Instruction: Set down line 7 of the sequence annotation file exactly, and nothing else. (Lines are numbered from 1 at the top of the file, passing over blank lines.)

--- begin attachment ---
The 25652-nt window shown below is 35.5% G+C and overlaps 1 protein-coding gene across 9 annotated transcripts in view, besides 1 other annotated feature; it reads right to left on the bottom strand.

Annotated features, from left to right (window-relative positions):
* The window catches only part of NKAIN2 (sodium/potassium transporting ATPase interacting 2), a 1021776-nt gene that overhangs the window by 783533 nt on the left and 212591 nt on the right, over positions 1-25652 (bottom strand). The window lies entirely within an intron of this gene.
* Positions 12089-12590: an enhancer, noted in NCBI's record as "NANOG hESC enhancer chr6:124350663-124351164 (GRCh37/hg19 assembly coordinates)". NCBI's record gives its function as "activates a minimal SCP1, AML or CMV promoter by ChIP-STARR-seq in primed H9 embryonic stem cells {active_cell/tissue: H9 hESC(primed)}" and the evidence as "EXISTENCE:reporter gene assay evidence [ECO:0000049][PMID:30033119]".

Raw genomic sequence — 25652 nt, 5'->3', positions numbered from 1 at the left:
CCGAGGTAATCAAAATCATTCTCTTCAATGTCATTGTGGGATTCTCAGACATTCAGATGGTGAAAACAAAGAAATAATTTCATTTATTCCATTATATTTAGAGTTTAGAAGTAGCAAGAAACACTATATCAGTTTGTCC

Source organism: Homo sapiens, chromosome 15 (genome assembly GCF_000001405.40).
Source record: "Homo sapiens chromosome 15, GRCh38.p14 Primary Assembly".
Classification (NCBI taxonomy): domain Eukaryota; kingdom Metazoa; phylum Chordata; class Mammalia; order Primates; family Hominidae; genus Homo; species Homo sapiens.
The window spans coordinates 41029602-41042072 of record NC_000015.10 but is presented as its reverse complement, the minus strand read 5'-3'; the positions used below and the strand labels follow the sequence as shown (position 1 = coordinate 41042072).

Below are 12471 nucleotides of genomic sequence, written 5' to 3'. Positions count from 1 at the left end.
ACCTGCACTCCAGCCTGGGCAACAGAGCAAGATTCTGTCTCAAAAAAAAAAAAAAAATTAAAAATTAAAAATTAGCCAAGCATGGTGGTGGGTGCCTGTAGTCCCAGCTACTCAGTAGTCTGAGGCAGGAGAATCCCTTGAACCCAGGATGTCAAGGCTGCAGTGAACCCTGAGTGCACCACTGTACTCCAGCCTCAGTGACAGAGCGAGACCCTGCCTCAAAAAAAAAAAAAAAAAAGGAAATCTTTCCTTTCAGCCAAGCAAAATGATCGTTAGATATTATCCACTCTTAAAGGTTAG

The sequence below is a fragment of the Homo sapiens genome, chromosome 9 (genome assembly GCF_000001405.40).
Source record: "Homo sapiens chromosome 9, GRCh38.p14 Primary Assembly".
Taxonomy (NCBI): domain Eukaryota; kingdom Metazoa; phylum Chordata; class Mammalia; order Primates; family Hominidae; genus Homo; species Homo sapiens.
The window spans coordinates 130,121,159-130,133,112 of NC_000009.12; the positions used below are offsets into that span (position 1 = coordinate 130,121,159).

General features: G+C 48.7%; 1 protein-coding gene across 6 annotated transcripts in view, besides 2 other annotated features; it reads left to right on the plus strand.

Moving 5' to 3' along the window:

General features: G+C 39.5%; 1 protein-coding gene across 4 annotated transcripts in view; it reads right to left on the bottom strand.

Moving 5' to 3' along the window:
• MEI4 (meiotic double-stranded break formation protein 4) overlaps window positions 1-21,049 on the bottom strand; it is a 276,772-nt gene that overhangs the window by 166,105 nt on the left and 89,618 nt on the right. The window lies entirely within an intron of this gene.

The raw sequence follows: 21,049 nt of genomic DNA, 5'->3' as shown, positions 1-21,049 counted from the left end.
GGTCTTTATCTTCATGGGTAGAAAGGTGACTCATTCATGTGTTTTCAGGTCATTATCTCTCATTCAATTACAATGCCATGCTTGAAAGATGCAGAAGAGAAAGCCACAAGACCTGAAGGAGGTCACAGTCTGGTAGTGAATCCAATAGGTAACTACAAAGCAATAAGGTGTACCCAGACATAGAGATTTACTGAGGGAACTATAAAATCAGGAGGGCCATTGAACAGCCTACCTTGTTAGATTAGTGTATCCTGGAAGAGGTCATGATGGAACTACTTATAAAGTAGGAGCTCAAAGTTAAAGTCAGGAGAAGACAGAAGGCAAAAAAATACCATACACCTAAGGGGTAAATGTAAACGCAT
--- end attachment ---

Source organism: Homo sapiens, chromosome 15 (genome assembly GCF_000001405.40).